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Bottom Line: Free Throws Do in SDSU

February 21, 1988|CHRIS DE LUCA

SAN DIEGO — Jim Brandenburg, the San Diego State basketball coach, unfolded the sheet of paper listing the final statistics from Saturday's game between his team and Utah.

Maybe he could find a reason there for the Aztecs' 50-48 Western Athletic Conference loss.

Let's see, field-goal percentage. SDSU 20 of 44 (46%), Utah 14 of 43 (33%). That wasn't it.

Rebounds. SDSU 31, Utah 24. That wasn't it.

Free throws. SDSU 7 of 9 (78%), Utah 17 of 19 (90%).

That was it.

"I just don't understand how they go to the line 19 times and we go 9," said Brandenburg after the Aztecs fell to 10-14 overall and 3-9 in the WAC in front of 2,445 fans at the Sports Arena. Utah improved to 16-8 and 8-4.

Utah hit 12 of 12 free throws in the second half. That included 6 of 6 in the final 1:31, the first two of which gave Utah the lead for good, 46-44.

SDSU's Tony Ross then missed from three-point range, forcing the Aztecs to foul. The Utes' final four free throws maintained a four-point lead, rendering a lay-in by guard Bryan Williams with 1 second left meaningless.

What Brandenburg clearly understood was how much of an effect forward Sam Johnson's flu had on the team. Johnson was complaining of flu symptoms late Friday. Saturday, he played only six minutes.

That's well off his average of 24 (30 for WAC games). Taking up the slack, forward Rodney Hawkins and Williams each played 39 minutes (out of a possible 40), and center Mitch McMullen and guard Ross each played 37.

Brandenburg also was forced to sparingly use senior forward Juan Espinoza, who has been complaining of back spasms the past week.

"We got too fatigued and too short-handed to win the game," Brandenburg said. "It just took away one more scorer from us."

Johnson's flu couldn't have come at a worse time. Thursday, the Aztecs beat No. 7 Brigham Young in an 82-80 overtime game that was one of their most physical of the year. Then Saturday's game was moved from 7:30 p.m. to 2:05 because it was chosen as the WAC game of the week and was played earlier to accommodate television.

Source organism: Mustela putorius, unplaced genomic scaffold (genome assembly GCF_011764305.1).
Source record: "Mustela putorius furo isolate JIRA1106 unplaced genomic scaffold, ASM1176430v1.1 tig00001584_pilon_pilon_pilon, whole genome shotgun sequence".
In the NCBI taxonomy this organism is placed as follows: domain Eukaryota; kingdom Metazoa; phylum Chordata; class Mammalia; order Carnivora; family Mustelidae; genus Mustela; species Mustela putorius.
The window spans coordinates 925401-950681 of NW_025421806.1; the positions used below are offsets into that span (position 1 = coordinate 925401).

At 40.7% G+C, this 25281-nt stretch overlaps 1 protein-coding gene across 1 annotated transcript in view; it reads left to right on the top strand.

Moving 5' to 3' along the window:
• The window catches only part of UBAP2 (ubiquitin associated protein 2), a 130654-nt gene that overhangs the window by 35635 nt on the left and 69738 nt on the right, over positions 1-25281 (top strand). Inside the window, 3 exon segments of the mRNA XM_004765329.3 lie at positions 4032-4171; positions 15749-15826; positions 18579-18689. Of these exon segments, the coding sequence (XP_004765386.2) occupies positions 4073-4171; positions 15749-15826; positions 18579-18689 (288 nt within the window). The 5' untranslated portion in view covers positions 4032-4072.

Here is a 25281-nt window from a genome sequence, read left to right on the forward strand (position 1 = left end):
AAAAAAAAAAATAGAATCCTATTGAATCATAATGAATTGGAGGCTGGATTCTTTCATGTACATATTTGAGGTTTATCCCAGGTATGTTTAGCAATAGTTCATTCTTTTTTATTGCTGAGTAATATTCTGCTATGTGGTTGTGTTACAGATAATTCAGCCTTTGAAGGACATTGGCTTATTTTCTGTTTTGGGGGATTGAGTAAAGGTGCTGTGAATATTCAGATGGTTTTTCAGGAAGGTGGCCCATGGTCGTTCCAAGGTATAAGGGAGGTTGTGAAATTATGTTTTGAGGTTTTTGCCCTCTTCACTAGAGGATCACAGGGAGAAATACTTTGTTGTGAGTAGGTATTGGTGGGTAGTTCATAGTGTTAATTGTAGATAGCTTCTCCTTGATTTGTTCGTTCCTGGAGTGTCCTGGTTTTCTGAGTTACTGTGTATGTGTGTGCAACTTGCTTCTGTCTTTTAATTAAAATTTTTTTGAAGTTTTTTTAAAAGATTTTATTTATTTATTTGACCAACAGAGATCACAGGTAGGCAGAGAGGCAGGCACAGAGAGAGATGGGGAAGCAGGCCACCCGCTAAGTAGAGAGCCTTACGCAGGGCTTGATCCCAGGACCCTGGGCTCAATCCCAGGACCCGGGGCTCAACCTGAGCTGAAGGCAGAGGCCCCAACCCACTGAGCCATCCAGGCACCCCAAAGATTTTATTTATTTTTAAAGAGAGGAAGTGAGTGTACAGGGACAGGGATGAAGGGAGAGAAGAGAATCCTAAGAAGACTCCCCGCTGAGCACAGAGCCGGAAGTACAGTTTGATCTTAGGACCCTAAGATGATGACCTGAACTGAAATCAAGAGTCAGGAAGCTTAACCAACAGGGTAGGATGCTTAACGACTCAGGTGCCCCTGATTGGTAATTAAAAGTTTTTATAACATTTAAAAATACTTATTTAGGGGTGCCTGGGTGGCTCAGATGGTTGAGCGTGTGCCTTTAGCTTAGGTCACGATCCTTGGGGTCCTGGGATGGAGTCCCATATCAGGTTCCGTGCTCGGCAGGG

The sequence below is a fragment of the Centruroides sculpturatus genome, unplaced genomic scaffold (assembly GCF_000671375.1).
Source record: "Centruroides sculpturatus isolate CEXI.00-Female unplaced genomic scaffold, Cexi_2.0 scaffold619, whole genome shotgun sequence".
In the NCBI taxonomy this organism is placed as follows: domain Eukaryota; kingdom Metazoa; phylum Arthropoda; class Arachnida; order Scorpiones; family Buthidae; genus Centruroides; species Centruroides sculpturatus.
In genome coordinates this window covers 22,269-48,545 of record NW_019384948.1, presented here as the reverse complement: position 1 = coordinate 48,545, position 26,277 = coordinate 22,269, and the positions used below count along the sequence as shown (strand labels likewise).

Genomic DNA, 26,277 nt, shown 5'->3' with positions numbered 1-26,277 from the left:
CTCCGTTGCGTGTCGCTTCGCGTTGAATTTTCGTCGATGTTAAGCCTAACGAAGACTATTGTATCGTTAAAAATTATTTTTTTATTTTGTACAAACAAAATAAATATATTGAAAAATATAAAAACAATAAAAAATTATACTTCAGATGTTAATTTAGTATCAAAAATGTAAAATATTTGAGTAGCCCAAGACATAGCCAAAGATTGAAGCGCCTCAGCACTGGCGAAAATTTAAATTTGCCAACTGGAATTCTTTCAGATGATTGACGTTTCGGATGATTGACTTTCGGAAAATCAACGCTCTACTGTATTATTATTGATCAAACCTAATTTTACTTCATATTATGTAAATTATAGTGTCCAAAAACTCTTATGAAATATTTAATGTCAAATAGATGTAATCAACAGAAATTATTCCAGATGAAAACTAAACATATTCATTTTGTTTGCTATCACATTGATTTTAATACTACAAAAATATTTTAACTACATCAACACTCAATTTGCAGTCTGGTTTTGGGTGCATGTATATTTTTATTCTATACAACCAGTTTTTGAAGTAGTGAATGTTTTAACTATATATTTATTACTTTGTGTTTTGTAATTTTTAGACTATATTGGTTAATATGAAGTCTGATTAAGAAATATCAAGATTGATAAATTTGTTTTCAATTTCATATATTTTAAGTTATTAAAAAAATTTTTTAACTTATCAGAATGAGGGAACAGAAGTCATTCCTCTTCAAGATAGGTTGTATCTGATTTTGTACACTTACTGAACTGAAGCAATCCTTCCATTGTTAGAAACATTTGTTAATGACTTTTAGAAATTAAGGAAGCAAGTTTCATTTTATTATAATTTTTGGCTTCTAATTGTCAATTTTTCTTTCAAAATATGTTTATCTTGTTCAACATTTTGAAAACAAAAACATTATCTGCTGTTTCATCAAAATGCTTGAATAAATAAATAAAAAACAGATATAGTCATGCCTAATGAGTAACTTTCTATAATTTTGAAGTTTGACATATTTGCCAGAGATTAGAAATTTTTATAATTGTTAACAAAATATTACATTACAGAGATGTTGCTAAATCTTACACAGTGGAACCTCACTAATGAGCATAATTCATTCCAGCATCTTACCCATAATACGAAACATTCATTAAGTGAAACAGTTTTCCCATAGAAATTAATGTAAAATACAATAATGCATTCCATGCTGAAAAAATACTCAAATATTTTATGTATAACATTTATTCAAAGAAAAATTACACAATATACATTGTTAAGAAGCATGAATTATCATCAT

"We were beat up a little bit from playing a tough game Thursday night, so it was definitely a mental game," said McMullen, who led the Aztecs with 15 points. "We had to get our minds over matter in this game. But that's no excuse. We have to suck it up and go out there and play."

Easier said than done.

Midway through the first half, McMullen slowly made his way downcourt after an Aztec turnover. Brandenburg jumped off the bench and began screaming at him, and McMullen waved for a replacement."

"We can't stop the game for you," Brandenburg shouted back.

Said McMullen afterward: "I was searching for my second wind. We just all kind of had to get our second wind (in the first half). The second half, we were fine."

SDSU opened the game with four consecutive turnovers, got off only one shot in the first 3 1/2 minutes and trailed, 22-12, with 6:50 remaining in the first half. But the Aztecs went on an 11-1 run and tied it, 23-23, on a pair of free throws by McMullen with 26 seconds to play. Keith Chapman, who led the Utes with 13 points, sank a 21-footer at the buzzer to provide Utah with a 26-23 halftime lead.

On Thursday, the Aztecs had opened weakly against BYU but made their comeback quicker and with the help of some key three-pointers from Ross.

Saturday, Ross was 1 for 5 from three-point range and finished with nine points. Utah's Chris Fulton stuck to Ross' side all afternoon Saturday. At times, Brandenburg screamed that Fulton was holding Ross.

"Ross is the best player on their team," Fulton said. "If you shut him down, you are shutting down a major part of their offense."

Said Brandenburg: "Fulton is holding the whole game. I think Fulton has done a nice job defensively. They did the things it took to be successful."

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